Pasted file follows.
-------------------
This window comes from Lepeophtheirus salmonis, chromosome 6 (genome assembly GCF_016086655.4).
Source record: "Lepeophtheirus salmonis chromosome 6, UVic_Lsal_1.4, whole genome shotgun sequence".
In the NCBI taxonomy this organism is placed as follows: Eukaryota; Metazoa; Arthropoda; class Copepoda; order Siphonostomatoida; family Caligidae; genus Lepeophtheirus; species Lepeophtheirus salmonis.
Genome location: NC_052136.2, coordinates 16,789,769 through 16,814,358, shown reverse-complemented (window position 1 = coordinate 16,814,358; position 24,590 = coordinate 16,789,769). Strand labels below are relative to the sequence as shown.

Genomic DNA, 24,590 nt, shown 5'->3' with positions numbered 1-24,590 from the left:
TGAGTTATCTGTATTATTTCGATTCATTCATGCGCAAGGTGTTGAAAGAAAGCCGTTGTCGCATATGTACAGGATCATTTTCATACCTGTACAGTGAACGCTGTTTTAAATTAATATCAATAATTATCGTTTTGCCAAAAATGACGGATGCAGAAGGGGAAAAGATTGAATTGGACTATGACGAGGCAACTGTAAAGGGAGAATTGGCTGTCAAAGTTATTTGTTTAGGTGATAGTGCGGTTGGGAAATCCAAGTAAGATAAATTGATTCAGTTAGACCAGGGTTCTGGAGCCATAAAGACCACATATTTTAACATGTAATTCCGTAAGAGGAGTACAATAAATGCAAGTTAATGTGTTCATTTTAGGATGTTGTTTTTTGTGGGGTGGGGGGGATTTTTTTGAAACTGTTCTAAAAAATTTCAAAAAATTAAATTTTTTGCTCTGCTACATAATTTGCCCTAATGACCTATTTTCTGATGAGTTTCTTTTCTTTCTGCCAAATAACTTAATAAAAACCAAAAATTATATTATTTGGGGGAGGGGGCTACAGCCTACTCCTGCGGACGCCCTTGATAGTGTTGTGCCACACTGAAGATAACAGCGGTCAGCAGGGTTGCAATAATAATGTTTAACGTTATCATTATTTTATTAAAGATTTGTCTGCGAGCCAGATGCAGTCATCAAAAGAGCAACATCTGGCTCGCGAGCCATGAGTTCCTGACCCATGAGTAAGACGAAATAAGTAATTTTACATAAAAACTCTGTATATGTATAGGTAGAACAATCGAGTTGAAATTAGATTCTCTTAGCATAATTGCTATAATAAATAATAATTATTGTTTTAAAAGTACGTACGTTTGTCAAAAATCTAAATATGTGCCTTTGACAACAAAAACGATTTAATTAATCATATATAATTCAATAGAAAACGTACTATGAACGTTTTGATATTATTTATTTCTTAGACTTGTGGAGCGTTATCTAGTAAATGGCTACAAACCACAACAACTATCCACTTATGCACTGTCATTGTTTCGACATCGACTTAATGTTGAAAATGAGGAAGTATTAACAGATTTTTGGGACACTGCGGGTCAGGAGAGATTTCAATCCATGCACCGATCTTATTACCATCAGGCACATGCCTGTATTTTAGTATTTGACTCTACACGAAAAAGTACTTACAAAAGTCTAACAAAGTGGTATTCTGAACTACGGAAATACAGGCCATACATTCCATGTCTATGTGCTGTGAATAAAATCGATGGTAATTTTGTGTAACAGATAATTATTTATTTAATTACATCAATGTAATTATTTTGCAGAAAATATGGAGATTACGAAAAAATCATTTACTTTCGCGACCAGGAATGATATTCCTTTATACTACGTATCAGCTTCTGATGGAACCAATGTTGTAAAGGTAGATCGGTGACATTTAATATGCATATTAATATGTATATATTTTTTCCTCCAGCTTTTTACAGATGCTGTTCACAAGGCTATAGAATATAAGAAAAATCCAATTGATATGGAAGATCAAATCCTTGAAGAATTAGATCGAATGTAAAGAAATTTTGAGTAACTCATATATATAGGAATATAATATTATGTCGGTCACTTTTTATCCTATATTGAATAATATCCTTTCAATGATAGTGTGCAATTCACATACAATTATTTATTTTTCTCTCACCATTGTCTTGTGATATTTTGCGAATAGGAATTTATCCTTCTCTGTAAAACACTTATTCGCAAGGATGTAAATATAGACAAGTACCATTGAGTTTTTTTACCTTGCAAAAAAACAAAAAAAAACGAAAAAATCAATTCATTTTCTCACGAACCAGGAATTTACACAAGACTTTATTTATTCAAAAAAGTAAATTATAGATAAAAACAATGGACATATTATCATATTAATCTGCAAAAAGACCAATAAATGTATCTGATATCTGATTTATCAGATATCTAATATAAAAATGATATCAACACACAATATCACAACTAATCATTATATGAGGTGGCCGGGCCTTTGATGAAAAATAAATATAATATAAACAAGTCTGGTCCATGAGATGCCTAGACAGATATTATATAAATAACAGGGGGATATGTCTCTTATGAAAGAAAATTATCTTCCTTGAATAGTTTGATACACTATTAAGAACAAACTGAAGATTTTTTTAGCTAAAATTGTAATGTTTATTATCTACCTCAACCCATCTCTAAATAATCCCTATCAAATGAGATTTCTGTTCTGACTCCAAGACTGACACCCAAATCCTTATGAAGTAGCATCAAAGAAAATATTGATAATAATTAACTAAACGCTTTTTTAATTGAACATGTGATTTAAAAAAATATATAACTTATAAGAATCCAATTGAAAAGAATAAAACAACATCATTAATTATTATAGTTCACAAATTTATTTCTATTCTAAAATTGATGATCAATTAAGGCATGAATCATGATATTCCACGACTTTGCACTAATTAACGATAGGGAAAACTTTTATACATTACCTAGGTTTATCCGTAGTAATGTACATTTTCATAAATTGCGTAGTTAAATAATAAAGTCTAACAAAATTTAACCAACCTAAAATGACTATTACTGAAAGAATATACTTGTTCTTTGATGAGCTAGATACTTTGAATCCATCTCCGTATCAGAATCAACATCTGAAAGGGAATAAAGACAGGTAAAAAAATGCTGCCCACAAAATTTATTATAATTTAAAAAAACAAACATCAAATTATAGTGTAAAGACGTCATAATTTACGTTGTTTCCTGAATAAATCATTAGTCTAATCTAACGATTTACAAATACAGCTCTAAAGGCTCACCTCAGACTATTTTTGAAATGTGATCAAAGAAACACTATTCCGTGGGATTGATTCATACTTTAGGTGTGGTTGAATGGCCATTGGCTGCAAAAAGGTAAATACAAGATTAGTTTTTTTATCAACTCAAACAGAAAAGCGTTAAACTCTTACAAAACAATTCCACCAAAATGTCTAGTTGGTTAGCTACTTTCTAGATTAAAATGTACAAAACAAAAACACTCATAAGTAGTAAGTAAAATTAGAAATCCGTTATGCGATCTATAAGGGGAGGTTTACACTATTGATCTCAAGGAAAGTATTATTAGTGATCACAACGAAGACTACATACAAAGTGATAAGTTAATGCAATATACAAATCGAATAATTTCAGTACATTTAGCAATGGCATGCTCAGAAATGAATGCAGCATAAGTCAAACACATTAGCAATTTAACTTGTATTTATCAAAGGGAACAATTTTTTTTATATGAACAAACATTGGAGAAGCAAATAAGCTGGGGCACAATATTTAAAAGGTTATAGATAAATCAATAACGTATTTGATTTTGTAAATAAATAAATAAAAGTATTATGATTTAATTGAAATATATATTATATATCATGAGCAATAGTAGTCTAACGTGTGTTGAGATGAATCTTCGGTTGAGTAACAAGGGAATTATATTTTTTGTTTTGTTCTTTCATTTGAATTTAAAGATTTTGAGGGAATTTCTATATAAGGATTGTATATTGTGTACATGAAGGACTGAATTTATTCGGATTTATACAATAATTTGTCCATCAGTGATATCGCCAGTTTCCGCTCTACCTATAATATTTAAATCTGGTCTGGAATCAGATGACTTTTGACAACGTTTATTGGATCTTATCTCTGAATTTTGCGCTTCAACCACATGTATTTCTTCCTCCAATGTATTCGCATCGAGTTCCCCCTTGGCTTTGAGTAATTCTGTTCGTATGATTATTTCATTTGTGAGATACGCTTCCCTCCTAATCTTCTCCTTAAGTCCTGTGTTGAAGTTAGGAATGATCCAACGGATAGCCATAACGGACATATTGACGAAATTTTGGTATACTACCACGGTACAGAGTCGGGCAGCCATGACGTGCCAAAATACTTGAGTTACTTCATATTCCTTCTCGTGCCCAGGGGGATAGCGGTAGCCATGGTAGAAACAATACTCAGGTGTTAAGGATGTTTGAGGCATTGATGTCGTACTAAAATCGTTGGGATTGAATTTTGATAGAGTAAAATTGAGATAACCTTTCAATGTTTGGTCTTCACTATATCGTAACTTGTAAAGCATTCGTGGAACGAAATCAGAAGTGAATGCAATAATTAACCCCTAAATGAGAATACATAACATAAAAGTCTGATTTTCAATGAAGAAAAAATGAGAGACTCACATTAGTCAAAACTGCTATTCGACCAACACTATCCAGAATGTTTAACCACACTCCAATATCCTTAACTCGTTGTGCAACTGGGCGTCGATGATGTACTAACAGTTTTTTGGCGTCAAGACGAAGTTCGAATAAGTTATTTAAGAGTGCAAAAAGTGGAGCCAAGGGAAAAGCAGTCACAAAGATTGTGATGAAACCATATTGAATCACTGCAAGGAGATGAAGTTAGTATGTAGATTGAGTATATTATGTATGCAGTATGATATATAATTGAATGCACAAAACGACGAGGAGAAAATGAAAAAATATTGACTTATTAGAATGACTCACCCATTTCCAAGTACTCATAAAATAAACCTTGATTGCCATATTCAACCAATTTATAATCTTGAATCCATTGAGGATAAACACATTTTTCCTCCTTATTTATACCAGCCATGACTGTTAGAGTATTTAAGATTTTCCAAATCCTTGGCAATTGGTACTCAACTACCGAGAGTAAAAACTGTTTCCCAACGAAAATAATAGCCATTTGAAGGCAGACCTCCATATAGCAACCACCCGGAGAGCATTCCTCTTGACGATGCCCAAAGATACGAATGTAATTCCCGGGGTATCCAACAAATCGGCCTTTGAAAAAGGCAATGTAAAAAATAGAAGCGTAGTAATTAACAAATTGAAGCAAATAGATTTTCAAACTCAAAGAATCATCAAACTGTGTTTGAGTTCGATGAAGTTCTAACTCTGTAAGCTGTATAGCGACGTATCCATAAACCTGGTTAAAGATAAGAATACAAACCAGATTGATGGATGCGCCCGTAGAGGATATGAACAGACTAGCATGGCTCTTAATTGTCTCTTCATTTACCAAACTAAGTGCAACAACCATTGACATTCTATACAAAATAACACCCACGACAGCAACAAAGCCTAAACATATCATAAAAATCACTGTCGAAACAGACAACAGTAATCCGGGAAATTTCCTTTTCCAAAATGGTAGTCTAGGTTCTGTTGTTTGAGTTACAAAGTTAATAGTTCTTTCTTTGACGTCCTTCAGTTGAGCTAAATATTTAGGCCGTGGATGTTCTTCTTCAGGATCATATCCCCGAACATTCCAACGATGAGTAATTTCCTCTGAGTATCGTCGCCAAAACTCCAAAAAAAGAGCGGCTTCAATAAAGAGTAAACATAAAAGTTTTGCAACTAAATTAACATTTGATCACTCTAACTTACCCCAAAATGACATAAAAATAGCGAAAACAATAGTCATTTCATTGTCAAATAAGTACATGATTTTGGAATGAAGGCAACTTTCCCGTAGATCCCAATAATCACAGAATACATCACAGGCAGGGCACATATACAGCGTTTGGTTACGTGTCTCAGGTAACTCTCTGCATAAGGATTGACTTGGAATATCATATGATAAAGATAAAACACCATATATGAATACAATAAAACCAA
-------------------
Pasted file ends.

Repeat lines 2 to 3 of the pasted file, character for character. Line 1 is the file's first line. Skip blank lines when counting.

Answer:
Source record: "Lepeophtheirus salmonis chromosome 6, UVic_Lsal_1.4, whole genome shotgun sequence".
In the NCBI taxonomy this organism is placed as follows: Eukaryota; Metazoa; Arthropoda; class Copepoda; order Siphonostomatoida; family Caligidae; genus Lepeophtheirus; species Lepeophtheirus salmonis.